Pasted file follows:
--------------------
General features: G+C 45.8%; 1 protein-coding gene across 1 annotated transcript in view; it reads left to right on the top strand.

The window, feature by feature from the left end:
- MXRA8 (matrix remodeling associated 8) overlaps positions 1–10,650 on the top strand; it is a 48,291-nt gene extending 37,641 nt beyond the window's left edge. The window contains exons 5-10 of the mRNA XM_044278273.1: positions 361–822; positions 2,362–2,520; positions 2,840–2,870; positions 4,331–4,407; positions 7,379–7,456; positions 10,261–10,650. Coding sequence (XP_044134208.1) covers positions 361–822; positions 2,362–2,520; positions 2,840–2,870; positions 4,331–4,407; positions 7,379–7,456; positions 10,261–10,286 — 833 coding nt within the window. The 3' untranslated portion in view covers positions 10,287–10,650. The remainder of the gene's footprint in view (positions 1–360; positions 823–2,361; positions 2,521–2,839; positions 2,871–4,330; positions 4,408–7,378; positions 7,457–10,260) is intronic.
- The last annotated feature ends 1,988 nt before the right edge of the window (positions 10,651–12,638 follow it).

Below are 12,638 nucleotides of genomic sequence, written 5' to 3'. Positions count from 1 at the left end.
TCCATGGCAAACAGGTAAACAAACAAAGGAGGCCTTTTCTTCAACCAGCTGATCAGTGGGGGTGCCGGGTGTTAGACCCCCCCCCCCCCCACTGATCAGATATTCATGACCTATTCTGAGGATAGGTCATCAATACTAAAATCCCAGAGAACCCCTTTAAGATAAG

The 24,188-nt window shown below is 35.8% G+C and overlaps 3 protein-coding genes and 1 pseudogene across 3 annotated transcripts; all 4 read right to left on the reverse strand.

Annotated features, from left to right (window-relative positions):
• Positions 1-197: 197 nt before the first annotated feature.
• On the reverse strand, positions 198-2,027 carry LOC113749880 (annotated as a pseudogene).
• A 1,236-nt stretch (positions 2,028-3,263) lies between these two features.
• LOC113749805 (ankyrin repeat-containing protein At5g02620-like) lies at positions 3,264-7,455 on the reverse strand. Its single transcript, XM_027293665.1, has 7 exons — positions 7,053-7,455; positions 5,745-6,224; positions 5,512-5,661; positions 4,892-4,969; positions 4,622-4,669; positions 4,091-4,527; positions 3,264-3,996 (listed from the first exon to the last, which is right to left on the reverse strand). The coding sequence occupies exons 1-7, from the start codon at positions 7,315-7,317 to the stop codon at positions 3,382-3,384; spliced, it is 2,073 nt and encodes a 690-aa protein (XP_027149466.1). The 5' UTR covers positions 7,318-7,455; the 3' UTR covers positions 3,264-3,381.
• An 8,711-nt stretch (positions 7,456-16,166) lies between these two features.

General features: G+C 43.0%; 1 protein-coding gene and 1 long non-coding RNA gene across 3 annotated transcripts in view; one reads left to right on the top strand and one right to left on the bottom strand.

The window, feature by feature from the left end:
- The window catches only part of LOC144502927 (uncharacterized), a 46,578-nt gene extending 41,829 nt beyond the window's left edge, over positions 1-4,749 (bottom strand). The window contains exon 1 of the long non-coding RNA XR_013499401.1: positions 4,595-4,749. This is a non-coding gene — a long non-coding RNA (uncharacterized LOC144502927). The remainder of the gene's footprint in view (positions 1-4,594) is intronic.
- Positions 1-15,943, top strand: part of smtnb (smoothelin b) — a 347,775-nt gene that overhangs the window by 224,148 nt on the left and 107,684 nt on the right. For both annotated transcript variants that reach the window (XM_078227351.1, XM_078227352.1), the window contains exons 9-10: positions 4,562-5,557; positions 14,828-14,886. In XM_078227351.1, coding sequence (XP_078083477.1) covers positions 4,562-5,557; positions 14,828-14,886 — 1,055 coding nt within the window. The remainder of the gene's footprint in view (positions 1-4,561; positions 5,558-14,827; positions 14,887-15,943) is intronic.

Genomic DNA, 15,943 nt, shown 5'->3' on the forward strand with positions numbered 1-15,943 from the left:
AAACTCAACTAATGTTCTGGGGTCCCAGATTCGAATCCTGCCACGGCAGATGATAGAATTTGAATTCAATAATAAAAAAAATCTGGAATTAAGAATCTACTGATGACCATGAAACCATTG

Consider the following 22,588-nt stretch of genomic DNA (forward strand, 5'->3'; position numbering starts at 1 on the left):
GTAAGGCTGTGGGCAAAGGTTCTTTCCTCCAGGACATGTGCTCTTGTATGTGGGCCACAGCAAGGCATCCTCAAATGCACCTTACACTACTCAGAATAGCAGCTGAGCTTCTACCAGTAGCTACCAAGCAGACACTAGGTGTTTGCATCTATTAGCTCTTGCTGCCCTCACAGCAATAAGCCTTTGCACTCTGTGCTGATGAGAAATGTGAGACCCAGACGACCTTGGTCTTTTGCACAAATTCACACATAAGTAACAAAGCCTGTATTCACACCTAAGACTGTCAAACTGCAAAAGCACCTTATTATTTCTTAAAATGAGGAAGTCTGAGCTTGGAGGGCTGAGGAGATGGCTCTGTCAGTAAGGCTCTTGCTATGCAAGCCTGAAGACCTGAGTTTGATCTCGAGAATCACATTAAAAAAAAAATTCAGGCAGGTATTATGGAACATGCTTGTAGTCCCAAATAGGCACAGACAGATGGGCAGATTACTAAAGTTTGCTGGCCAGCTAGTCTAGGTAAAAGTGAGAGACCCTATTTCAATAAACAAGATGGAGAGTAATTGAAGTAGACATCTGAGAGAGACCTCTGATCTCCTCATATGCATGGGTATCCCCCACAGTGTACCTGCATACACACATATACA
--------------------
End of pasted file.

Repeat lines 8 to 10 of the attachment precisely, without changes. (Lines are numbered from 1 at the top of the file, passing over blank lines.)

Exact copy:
Annotated features, from left to right (window-relative positions):
• Positions 1-197: 197 nt before the first annotated feature.
• On the reverse strand, positions 198-2,027 carry LOC113749880 (annotated as a pseudogene).